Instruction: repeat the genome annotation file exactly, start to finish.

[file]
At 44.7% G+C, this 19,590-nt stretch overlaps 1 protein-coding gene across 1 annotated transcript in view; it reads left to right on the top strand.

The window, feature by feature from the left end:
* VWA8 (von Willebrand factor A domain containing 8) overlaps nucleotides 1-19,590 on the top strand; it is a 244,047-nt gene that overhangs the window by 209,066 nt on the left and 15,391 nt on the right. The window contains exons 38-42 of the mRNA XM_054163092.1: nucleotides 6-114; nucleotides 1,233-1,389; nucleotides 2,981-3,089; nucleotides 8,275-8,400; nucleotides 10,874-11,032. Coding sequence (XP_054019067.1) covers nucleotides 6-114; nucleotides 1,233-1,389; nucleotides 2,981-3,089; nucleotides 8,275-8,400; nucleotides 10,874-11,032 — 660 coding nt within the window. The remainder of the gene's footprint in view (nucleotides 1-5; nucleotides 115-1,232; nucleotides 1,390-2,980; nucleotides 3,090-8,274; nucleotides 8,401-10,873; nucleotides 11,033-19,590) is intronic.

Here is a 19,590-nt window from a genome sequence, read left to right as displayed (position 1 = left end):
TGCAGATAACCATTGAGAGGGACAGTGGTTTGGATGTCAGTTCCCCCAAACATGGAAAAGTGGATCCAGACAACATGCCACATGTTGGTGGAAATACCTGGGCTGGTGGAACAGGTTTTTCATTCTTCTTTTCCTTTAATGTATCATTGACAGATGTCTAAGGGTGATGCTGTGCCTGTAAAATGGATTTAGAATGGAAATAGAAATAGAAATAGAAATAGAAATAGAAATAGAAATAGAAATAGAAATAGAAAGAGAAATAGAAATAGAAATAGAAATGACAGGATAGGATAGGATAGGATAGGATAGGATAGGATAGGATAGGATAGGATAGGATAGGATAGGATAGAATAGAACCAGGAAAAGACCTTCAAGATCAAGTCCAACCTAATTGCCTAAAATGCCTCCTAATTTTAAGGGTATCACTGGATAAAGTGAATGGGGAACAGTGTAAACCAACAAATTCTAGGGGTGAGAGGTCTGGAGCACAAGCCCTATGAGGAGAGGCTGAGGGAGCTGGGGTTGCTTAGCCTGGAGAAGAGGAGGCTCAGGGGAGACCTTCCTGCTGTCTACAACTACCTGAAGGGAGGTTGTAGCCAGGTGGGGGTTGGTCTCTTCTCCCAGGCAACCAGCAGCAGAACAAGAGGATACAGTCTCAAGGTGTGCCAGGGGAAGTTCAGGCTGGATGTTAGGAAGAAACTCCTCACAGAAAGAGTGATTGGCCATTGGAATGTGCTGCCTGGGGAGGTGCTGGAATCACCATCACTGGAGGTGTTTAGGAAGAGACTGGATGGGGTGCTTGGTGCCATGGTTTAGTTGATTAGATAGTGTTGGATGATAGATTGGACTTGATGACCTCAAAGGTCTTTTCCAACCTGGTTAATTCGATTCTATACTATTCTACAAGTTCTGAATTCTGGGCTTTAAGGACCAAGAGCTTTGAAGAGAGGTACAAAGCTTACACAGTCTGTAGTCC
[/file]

At 44.7% G+C, this 19,590-nt stretch overlaps 1 protein-coding gene across 1 annotated transcript in view; it reads left to right on the top strand.

The window, feature by feature from the left end:
* VWA8 (von Willebrand factor A domain containing 8) overlaps nucleotides 1-19,590 on the top strand; it is a 244,047-nt gene that overhangs the window by 209,066 nt on the left and 15,391 nt on the right. The window contains exons 38-42 of the mRNA XM_054163092.1: nucleotides 6-114; nucleotides 1,233-1,389; nucleotides 2,981-3,089; nucleotides 8,275-8,400; nucleotides 10,874-11,032. Coding sequence (XP_054019067.1) covers nucleotides 6-114; nucleotides 1,233-1,389; nucleotides 2,981-3,089; nucleotides 8,275-8,400; nucleotides 10,874-11,032 — 660 coding nt within the window. The remainder of the gene's footprint in view (nucleotides 1-5; nucleotides 115-1,232; nucleotides 1,390-2,980; nucleotides 3,090-8,274; nucleotides 8,401-10,873; nucleotides 11,033-19,590) is intronic.

Here is a 19,590-nt window from a genome sequence, read left to right as displayed (position 1 = left end):
TGCAGATAACCATTGAGAGGGACAGTGGTTTGGATGTCAGTTCCCCCAAACATGGAAAAGTGGATCCAGACAACATGCCACATGTTGGTGGAAATACCTGGGCTGGTGGAACAGGTTTTTCATTCTTCTTTTCCTTTAATGTATCATTGACAGATGTCTAAGGGTGATGCTGTGCCTGTAAAATGGATTTAGAATGGAAATAGAAATAGAAATAGAAATAGAAATAGAAATAGAAATAGAAATAGAAATAGAAAGAGAAATAGAAATAGAAATAGAAATGACAGGATAGGATAGGATAGGATAGGATAGGATAGGATAGGATAGGATAGGATAGGATAGGATAGGATAGAATAGAACCAGGAAAAGACCTTCAAGATCAAGTCCAACCTAATTGCCTAAAATGCCTCCTAATTTTAAGGGTATCACTGGATAAAGTGAATGGGGAACAGTGTAAACCAACAAATTCTAGGGGTGAGAGGTCTGGAGCACAAGCCCTATGAGGAGAGGCTGAGGGAGCTGGGGTTGCTTAGCCTGGAGAAGAGGAGGCTCAGGGGAGACCTTCCTGCTGTCTACAACTACCTGAAGGGAGGTTGTAGCCAGGTGGGGGTTGGTCTCTTCTCCCAGGCAACCAGCAGCAGAACAAGAGGATACAGTCTCAAGGTGTGCCAGGGGAAGTTCAGGCTGGATGTTAGGAAGAAACTCCTCACAGAAAGAGTGATTGGCCATTGGAATGTGCTGCCTGGGGAGGTGCTGGAATCACCATCACTGGAGGTGTTTAGGAAGAGACTGGATGGGGTGCTTGGTGCCATGGTTTAGTTGATTAGATAGTGTTGGATGATAGATTGGACTTGATGACCTCAAAGGTCTTTTCCAACCTGGTTAATTCGATTCTATACTATTCTACAAGTTCTGAATTCTGGGCTTTAAGGACCAAGAGCTTTGAAGAGAGGTACAAAGCTTACACAGTCTGTAGTCC